Presenter Marnie Chesterton starts to find out by pitting three of her colleagues against each other for the first phase of our challenge. Anand Jagatia, Geoff Marsh and Melanie Brown have all been tasked with answering a listener’s question in the lowest-carbon way possible. Along the way, they must monitor and account for every emission – from their travel methods to their choice of sustenance whilst working. It turns out that the challenge is not only in acknowledging all the types of activity that produce emissions, but in working out the volume of greenhouse gases produced. Marnie judges her colleagues’ efforts, determines a winner, and dispatches the losing challenger to look further into carbon calculation, and to find out about the possibilities of legitimately offsetting the overall footprint. And we start our on-going experiment using a broadcast industry carbon calculator to find out the most carbon-efficient and sustainable ways to keep answering everyone’s questions and sharing more cutting-edge global science.

    Presented by Marnie Chesterton

    Produced by Jen Whyntie for the BBC World Service


    (Photo:

    • 40 分鐘
    How does the Sun affect my body and mind?

    How does the Sun affect my body and mind?

    Two years ago reporter Anand Jagatia travelled up beyond the Arctic Circle to meet Norwegian researchers in order to answer a question from US listener Kira on why some people function best in the mornings whilst others only come alive at night. In this episode we revisit the topic with the help of science writer and Parentland podcast presenter Linda Geddes, author of Chasing the Sun, a book which explores the science behind the Sun’s effects on our bodies and our minds.

    The morning sun helps to kick-start our day and our body’s biological cycle – so what happens when it barely rises above the horizon or we live for prolonged periods in artificial environments where the sun never shines? Research has suggested that some communities in northern latitudes are better protected against the mental and physical effects of reduced exposure to sunlight in the winter which might have implications for those suffering the winter blues.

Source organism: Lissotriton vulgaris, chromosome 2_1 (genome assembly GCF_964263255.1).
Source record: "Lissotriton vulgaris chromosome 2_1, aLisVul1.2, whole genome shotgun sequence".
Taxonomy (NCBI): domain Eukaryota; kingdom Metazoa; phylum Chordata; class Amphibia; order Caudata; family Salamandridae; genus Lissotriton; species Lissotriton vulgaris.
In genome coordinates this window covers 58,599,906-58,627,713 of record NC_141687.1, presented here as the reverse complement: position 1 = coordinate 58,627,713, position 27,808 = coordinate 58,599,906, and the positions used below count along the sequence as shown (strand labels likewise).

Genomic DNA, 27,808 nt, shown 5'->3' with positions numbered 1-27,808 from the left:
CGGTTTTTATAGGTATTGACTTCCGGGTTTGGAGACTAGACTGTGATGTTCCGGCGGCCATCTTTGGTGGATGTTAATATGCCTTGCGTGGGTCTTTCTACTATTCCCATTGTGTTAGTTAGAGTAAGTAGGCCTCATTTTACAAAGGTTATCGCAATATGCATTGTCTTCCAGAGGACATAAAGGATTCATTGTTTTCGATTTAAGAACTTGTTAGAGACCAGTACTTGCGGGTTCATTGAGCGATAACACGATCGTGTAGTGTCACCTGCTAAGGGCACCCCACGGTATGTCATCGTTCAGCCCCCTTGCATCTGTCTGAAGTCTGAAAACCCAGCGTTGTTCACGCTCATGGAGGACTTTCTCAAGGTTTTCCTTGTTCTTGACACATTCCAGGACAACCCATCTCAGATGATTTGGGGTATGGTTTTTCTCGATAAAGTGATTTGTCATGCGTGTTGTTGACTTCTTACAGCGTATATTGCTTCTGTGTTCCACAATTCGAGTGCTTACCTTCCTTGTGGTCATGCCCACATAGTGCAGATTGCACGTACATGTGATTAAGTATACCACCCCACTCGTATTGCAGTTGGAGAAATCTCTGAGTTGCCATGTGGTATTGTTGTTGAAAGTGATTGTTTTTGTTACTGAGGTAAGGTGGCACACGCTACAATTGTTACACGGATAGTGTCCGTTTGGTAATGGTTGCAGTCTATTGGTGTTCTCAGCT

Presenter Anand Jagatia, Producer: Rami Tzabar



    (Photo: Woman basking in the sun. Credit: Getty Images)

    • 33 分鐘
    What is empathy?

    What is empathy?

    What is empathy? This week’s question comes from Maria in Amsterdam who has noticed that when one of her friends is in pain, she feels their pain too, literally. Maria wants to know - is she experiencing a type of ‘super’ empathy?

    To help find the answer, Marnie Chesterton visits the Netherlands Institute for Neuroscience and gets into an MRI scanner to discover what is happening in her brain when she empathises.

    She talks with a pro-social psychopath to find out how psychopaths experience empathy differently and how they navigate social situations.

    And Marnie meets with a mediator specialising in The Israeli–Palestinian conflict, to learn the value of empathy when the stakes are at their highest.



    (Photo: Back view of loving Mum hug teen daughter. Credit: Getty Images)

    • 38 分鐘
    Did Crowdscience change your life?

    Did Crowdscience change your life?

    As CrowdScience celebrates its third birthday, the team takes time to revisit some of our early episodes, and catch up with listeners to discover if the answers we uncovered changed the course of their lives? We hear from Zach, who has learned to let go of a possibly lost memory and Erin, who discovered technology could hold the key to finding the man of her dreams. And two years after he emailed to ask why he couldn’t kick his habit, we ash Sharif whether he has finally managed to stop smoking?

    (Photo: Man listening to podcast. Credit: Getty Images)

    • 27 分鐘